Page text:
Network Like Mad - This principle of church can become an extremely powerful practice. We know from networking theory that it not only bolsters the relational fabric of the church and forms the basis of decentralized movements but also is the source of much innovation and creativitiy. so the practice of networking - getting everyone connected, everyone commissioned, and everyone accountable - can be powerful if you can figure out ways to enshrine it in the rhythms of the church.

The new vision [at Dave's church] was a dramatic missional shift toward what we called the Sixty-seven and the Twenty. If the world were a village of one hundred people, sixty-seven of those would be far from God, and twenty of those would live in extreme poverty.

We told people, 'If you aim for Acts 2 community, you will expeience real community,' but what we discovered was that Acts 2 community only came as a result of Acts 1 mission. - Austin Stone

Verge leader
1 - leads from the front, not the back
2 - leads with curiosity, not with certainty
3 - leads with a yes and asks how later

democratize innovation
Let me be clear: Yes doesn't mean you will fund the idea. And in most cases, you absolutely shouldn't fund the missional ideas of others. You may do more harm than good. Yes also doesn't mean you'll assign a staff person to oversee it.... Yes simply means you really do believe that what they are describing is needed, and by using their giftedness with God's help, it could be accomplished for the good of the Jesus mission.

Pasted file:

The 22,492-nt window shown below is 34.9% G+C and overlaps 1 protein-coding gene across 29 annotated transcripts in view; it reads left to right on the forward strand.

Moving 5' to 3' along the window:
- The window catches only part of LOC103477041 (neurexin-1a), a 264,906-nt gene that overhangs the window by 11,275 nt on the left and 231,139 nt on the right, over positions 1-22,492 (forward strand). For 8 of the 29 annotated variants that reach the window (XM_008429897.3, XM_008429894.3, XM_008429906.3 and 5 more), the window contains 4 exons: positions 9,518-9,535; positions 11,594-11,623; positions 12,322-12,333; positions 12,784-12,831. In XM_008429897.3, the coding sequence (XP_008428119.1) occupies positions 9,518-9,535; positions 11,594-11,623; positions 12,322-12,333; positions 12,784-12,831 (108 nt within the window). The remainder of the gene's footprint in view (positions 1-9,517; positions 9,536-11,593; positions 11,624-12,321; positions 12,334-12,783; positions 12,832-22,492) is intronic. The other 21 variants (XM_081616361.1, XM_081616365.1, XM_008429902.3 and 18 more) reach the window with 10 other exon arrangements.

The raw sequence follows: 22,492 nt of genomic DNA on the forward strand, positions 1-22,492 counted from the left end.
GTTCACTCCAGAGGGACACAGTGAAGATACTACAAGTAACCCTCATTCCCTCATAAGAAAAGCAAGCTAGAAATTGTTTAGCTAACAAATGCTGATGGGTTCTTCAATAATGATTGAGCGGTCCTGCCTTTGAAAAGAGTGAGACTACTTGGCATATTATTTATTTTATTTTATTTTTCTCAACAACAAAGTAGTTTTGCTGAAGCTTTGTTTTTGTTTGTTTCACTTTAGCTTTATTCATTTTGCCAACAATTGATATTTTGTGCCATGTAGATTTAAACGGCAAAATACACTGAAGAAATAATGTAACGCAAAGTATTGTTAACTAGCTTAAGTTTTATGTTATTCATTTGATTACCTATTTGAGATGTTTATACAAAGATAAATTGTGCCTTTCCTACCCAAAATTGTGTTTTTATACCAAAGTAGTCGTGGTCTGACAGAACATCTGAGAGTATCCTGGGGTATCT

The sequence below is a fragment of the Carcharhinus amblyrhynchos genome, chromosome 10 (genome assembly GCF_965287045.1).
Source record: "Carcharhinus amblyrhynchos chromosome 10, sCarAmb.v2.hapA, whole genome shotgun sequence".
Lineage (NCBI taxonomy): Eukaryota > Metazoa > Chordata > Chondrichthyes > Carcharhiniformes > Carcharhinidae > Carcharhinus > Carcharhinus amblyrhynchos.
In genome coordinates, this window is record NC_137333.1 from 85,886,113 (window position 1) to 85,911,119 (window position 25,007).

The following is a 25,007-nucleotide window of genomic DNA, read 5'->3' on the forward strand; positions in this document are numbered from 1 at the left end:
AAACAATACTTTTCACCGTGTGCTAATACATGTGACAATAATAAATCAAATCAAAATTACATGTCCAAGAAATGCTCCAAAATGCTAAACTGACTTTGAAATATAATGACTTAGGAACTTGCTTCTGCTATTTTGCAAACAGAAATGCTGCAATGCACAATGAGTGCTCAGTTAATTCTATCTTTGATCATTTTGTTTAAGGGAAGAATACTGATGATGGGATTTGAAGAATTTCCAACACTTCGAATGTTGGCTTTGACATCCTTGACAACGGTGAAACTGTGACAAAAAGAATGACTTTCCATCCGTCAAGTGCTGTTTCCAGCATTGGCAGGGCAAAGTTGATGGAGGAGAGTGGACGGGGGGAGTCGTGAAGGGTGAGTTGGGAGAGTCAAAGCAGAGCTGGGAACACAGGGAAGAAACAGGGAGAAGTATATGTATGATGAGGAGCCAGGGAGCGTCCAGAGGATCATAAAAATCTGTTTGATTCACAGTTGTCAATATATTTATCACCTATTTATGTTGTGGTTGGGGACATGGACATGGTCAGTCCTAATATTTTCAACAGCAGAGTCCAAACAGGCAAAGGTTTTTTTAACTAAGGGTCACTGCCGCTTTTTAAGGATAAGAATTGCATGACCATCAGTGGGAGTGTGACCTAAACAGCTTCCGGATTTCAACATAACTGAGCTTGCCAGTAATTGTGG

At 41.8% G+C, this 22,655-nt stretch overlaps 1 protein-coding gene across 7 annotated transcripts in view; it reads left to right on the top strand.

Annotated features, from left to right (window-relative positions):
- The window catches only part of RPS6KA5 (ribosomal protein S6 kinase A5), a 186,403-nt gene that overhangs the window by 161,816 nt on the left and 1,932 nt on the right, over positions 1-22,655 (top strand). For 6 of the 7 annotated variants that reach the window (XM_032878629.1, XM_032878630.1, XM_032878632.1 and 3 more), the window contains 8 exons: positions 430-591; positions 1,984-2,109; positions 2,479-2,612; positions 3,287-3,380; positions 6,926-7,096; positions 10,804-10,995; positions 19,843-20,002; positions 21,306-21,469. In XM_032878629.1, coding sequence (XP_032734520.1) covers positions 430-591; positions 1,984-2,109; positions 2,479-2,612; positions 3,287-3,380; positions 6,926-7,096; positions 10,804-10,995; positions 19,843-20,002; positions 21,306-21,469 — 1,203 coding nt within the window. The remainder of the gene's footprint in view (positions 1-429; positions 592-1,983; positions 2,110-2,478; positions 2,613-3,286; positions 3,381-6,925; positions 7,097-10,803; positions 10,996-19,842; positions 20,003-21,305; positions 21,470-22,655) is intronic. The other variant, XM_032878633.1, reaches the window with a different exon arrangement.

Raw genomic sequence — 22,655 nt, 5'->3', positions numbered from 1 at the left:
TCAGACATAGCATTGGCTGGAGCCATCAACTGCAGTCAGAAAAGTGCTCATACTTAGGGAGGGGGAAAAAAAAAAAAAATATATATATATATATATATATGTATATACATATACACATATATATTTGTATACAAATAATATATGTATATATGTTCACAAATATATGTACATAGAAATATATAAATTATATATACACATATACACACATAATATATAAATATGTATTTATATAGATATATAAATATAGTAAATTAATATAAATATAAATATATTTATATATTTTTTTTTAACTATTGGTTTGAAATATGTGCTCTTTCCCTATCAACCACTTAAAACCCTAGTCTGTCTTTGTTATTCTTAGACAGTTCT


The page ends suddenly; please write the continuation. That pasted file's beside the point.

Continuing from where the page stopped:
Out of the box cultures
1 - beta, not better
2 - trusting, and trustworthy
3 - permission is assumed and forgiveness is expected
4 - hurry up … wait
5 - fail forward fast
6 - love the edge
7 - they put their money where your mouth is
8 - everyone gets to play
9 - no R&D department

Keeping the ethos of movement strong: ordain every Christ follower.

8 movement rules
1 - there are no rules
2 - the small rules
3 - the simple rules
4 - the reproducible rules
5 - the apprentice rules
6 - the network rules
7 - the sustainable rules
8 - the spirit rules

I have little doubt that the biggest blockage to people-movements is the professionalization of the ministry of Jesus Christ. It has two effects: 1 - it limits ministry to an elite group which inevitably replaces the priesthood of all believers/apprentices, and 2 - it lets the people of God off the hook of their God-given calling to be apprentices who are agents of the King in every sphere and domain.

The great Christian revolutions come not by the discovery of something that was not known before. They happen when someone takes radically something that was always there. - Neibuhr

For this reason I remind you to fan into flame the gift of God, which is in you. II Tim 1:6

Disclosure: I was provided a copy of this book for review purposes.


  1. Thanks again for the review, Tony. If your readers have any questions about On The Verge I would be happy to interact with them here. Dave

  2. thanks dave - that's awesome.

    ok readers - ask em if you got em.